Screen time is damaging children's brains....Parents are lazy and just plain bad parents for giving their child screen time...Your child will score lower on aptitude tests....Your child won't learn how to turn pages in books....Children don't know how to make friends because of screen time....and on and on and on are these Click Bait Titles going around social media. Talk about fear propaganda, parent shaming, and causing way more fear and anxiety for parents and children. I used to feel a lot of guilt about the amount of screen time our child had on a daily basis. And two years ago, it was A LOT! Like I am talking, all day every day. It was the only thing that worked for long periods of time so us parents could attempt to accomplish the million tasks in a day. My gosh getting a shower and a sandwich was a task and a half, never mind laundry, cooking, working, grocery shopping, attempting to see family. And sometimes seeing family was an anxiety filled experience because we spent our time juggling our precious child in the opposite rooms because he couldn't handle even being in the same room as other people....BUT you know what did help....was having a show or a movie on. GASP! Yes I left my under 1 year old watch tv....yup the start of destroying his brain....because how dare mommy and daddy dare to enjoy a conversation and time out of the house. How dare my child be happy and lost in his favourite show to feel safe and comfortable. Now I know now that there was so much more going on with our son, BUT in the first few years of having no diagnosis there was many comments about how much screen time he was getting. Of course my husband and I had many talks about how much he was watching, but we were so overwhelmed each and every day that we clinged to what was working.
When I opened the dayhome and had 4 children 10 hours a day to care for and provide enriching educational opportunities, I couldn't. All our son did was cry and scream. So I gave him a screen....more brain damage....he was captivated by the kaleidoscope video I found to attempt to make it somewhat better. He stopped screaming and got lost in the video and I could finally do my job for a little bit before he needed me again. Those children listened to so much screaming it was bad. I couldn't give them the attention they required and the attention I committed to their parents. So I did what worked for us.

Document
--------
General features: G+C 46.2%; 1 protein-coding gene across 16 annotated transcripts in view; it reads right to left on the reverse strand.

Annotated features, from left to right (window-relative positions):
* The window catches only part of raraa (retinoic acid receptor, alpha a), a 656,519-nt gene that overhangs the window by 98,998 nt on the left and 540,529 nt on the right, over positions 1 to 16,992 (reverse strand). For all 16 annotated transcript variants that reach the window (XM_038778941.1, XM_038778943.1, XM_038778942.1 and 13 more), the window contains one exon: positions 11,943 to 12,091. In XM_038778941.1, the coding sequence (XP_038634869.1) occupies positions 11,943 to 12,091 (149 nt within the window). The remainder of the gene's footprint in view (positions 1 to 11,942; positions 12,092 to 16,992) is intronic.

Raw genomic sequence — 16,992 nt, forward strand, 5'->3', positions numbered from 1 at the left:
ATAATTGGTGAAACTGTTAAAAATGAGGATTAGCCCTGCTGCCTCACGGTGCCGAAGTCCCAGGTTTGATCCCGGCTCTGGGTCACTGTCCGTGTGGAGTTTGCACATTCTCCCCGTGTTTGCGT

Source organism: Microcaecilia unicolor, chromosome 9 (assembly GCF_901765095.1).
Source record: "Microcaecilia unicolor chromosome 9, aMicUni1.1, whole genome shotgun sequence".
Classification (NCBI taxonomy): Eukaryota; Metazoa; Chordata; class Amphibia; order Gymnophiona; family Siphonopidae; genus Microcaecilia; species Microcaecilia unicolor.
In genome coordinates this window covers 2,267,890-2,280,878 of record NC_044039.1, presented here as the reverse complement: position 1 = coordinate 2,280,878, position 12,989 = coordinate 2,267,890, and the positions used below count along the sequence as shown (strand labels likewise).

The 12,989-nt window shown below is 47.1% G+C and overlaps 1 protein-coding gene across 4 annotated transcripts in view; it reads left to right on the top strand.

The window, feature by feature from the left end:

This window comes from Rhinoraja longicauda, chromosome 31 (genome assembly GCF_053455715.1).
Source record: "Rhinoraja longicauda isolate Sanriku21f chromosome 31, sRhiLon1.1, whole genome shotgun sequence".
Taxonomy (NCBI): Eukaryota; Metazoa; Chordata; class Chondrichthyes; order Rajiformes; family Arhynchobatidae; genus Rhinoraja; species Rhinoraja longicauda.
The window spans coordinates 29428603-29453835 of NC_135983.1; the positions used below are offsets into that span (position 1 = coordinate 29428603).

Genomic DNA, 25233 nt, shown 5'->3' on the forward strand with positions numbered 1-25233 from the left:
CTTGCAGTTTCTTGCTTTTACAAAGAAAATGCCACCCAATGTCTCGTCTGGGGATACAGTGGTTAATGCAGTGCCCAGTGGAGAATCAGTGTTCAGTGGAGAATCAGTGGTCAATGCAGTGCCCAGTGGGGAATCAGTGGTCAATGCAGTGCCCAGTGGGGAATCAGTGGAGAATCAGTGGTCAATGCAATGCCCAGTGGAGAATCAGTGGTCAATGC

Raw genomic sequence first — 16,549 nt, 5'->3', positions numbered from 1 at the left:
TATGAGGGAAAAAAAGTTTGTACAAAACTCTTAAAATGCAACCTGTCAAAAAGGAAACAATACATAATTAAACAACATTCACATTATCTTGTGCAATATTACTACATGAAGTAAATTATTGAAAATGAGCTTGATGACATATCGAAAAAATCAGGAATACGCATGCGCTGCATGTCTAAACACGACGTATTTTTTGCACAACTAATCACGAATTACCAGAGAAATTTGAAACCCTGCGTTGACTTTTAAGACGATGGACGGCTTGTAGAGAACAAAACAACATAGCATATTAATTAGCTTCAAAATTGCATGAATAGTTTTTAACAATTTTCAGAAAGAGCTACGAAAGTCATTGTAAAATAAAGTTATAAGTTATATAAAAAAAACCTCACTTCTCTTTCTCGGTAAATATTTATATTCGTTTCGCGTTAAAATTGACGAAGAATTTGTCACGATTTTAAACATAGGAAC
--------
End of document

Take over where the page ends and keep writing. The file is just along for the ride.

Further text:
About 6 months into the dayhome, I created his own sensory space and it had textured sensory boards, stimulating lights, sensory bottles, AND an iPad! How could I do this in an early learning environment...didn't I know how bad screen time was and he would never learn anything. He did watch lots of alphabet, shapes, and colour videos but also lots of crappy ones that simply entertained him. That space was his safe haven, where he could go when his own home and simply 3 other children being around was way too much for him. For two years he lived in that space, he would interact for short periods of time with the other children, and they commented, "Joshua sure does like his videos!" I responded with "Yes he does, but do you remember when you first started coming here and he had no videos and how much he screamed and I couldn't play with you?" They nodded. "And how once I made him his own space and he could watch videos that I could do more fun activities with you, play with you, and read more stories?" They responded with "Yes!" "Well the videos he watches help him feel safe and comfortable here and he is much happier now."
Now on weekends while he was watching the same Madagascar movie for the 100th time, and yes that started around 6 months of age....incredible brain damage now....I was able to catch my breath and read an article on sensory processing. Now when I write this next part, it was in the past and the opinion has changed completely. My mother was always saying how much screen time he was getting and how its not good. I already felt so much shame and now my mother who I look up to greatly was trying to say with love that I wasn't making a good choice. I reiterated all the things we had tried and we didn't want him to watch that much either (because that is what I was told) but I didn't know what to do...so I melted his brain some more... My mother's opinion has drastically changed on screen time, she sees how it helps him feel safe and relaxes him when he is watching the same train video over and over and over again. Even my late 90 year old Grandmother knew how helpful the iPad was for our son. She heard the heartbreaking stories my mother would tell her after I called sobbing in tears, hiding in the bathroom because I didn't know what to do.